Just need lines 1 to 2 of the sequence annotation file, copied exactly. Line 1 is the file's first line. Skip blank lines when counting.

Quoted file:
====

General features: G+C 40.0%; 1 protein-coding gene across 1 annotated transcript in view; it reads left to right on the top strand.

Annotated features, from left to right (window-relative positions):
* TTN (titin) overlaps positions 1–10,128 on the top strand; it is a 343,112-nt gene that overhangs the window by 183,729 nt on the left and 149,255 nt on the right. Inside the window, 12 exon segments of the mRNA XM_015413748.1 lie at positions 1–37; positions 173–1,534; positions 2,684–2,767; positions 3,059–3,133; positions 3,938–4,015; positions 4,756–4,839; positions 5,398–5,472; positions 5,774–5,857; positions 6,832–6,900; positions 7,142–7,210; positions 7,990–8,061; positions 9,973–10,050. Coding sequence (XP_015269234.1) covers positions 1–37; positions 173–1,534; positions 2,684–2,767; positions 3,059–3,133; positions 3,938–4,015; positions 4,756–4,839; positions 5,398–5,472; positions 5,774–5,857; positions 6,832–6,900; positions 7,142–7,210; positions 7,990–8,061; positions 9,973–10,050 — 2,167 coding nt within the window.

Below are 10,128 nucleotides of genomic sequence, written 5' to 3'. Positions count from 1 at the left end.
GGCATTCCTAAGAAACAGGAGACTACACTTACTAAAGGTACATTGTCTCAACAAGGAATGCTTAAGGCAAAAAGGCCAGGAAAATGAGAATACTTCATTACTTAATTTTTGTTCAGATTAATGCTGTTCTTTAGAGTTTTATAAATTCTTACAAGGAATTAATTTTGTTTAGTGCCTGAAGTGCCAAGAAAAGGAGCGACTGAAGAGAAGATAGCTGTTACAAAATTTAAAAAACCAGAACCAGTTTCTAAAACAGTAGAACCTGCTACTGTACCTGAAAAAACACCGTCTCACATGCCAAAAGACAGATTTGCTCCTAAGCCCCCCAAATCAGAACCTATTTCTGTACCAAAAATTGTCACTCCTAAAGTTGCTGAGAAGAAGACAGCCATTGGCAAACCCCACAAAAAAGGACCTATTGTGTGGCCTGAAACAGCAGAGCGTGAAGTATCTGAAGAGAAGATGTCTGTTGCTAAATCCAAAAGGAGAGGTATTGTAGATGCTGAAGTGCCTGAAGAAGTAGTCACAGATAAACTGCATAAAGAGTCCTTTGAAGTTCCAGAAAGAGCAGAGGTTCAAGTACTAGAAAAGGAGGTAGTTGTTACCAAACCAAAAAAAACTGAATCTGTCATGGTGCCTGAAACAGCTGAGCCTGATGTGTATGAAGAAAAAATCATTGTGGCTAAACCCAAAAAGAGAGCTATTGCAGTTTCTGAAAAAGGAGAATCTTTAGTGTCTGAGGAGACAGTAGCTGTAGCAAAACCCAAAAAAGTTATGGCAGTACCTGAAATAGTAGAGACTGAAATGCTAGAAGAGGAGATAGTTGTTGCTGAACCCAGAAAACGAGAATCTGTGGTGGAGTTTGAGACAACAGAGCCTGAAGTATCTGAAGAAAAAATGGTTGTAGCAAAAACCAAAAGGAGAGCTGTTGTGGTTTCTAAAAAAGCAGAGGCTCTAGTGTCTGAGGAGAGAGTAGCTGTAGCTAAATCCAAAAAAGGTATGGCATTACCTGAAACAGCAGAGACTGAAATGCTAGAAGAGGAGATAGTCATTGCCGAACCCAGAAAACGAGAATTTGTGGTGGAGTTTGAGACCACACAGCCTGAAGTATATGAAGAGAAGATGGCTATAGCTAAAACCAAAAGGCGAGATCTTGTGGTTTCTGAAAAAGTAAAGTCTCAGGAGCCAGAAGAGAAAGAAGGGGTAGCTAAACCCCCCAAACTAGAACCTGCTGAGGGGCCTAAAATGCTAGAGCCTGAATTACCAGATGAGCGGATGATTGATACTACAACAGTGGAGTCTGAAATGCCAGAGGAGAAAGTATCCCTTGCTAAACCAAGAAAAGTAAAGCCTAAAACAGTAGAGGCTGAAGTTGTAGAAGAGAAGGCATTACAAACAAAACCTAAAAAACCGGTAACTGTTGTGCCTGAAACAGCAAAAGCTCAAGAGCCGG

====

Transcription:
General features: G+C 40.0%; 1 protein-coding gene across 1 annotated transcript in view; it reads left to right on the top strand.

Annotated features, from left to right (window-relative positions):